The question is not what it was intended to be, but rather what it can be. Can Bitcoin or some derivative of it become the de facto standard of a digital world? It may sound silly to think that today but would iTunes exist today without Napster and Kazaa? Would Borders - a large chain of bookstores - and Circuit City exist today if didn’t?

Any new technology goes through a lifecycle and to underestimate any is foolish. Criteria, such as user adoption, viability and sustainability, all have to be met. Arguably, if barriers in the acquisition of Bitcoins were reduced, it would promote its adoption amongst businesses (Push) and subsequently consumers (Pull). Primary indicators are good nonetheless, especially in the Push sector. An overwhelming amount of economic growth has stemmed from Silicon Valley after the ’08 collapse, which might be viewed as a watershed moment in the history of global business after a couple of years. Y Combinator has accepted more than one Bitcoin startup in its incubator. They’re not the only ones.

In the Pull sector, amongst high profile businesses, started accepting payments using Bitcoin as did the Chinese behemoth Baidu. There are dozens of trade organisations using the currency as a medium of exchange. A quick look at a trade wiki lists scores of businesses spanning a very diverse spectrum of commerce. Another common thread running through many is the emphasis on anonymity; a sentiment which has grown recently and bodes well for Bitcoin, given the correlation.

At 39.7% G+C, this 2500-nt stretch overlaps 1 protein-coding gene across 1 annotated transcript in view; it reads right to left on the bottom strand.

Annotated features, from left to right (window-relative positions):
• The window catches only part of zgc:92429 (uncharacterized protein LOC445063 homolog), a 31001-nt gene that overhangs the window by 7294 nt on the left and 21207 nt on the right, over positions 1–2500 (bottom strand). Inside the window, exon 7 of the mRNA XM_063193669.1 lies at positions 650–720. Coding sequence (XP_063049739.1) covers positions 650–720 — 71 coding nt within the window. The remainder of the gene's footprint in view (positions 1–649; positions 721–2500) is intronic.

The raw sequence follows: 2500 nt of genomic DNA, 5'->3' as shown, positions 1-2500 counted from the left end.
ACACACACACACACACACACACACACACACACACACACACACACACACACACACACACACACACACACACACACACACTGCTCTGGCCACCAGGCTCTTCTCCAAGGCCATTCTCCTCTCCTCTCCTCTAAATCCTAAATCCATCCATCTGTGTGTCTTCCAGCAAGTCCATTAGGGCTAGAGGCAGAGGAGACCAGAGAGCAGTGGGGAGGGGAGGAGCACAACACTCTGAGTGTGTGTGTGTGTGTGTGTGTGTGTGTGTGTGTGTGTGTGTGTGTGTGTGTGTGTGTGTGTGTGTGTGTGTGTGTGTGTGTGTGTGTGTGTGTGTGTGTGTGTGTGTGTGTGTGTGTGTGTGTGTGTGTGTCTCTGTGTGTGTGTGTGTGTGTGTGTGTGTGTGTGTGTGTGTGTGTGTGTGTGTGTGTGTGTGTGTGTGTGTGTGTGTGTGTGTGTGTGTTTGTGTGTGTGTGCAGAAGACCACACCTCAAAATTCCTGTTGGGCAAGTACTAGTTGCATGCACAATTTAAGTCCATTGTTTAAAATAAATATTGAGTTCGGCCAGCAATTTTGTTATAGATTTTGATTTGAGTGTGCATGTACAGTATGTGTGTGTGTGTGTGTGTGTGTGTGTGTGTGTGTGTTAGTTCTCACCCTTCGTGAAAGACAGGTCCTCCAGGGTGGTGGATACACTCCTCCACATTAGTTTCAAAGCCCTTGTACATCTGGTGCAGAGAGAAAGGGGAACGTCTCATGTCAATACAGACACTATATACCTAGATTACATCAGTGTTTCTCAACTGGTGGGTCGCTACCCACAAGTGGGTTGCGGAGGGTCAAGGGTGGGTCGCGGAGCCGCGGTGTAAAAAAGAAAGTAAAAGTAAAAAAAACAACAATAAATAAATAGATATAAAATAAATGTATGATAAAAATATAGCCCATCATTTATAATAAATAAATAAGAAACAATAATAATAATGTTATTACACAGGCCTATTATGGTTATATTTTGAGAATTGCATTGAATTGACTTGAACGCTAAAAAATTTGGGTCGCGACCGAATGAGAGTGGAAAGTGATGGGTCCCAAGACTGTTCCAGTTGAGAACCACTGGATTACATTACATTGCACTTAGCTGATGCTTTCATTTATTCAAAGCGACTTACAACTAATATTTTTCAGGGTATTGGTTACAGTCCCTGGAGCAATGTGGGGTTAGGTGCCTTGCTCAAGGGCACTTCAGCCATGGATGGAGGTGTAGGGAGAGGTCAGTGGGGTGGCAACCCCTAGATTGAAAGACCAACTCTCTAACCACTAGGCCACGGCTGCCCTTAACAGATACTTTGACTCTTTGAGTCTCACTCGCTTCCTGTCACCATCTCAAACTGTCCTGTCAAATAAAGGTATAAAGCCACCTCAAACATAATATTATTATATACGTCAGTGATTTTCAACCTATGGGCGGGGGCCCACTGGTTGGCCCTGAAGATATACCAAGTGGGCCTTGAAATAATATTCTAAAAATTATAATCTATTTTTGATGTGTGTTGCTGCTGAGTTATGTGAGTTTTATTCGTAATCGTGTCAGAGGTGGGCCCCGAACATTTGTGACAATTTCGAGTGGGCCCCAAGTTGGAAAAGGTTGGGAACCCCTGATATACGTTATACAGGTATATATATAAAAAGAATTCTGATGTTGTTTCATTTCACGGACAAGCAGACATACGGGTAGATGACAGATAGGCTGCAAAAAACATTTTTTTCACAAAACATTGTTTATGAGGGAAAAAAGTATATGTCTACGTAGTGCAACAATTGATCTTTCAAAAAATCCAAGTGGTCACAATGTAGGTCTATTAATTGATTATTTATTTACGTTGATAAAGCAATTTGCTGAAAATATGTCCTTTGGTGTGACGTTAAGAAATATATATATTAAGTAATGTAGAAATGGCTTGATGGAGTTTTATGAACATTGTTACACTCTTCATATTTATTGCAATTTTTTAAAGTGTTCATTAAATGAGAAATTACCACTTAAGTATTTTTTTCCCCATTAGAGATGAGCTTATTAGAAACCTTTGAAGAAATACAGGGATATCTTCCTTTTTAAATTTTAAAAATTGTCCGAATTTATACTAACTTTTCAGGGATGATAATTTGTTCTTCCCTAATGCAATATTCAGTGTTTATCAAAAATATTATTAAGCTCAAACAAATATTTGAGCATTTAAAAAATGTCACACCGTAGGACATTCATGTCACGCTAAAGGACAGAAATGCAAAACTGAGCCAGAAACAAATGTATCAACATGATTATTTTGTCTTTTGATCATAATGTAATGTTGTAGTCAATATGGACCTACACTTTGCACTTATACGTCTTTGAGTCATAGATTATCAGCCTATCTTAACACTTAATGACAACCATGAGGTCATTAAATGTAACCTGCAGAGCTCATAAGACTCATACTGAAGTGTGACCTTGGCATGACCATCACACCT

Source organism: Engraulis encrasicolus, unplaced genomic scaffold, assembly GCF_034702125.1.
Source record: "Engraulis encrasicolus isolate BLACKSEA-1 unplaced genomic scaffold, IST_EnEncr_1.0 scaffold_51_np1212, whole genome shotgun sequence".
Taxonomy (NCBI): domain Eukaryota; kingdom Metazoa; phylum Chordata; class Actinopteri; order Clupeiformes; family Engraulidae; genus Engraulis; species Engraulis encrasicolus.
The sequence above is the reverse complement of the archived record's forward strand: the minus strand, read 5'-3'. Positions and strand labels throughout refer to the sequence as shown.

This isn’t speculation; Privacy awareness has spiked sharply and both market capitalization and consumer usage of Bitcoin are increasing. Privacy violation leaks by Edward Snowden have given mass validation to what a contained digital subculture has been stating for years; that our personal data isn’t secure at all and those with power will abuse it. Since extortionists argue that privacy isn’t clearly defined in the digital context, and that ‘threat of security’ supersedes its preservation, I’ll end with a succinct, eloquent statement provided by Richard Hunter which encapsulates the need for its protection: “Privacy is power. Without it, the individual has none. Period.”

The Sites

Bitcoin expansion moves to Spain

Investments blow up

Privacy is power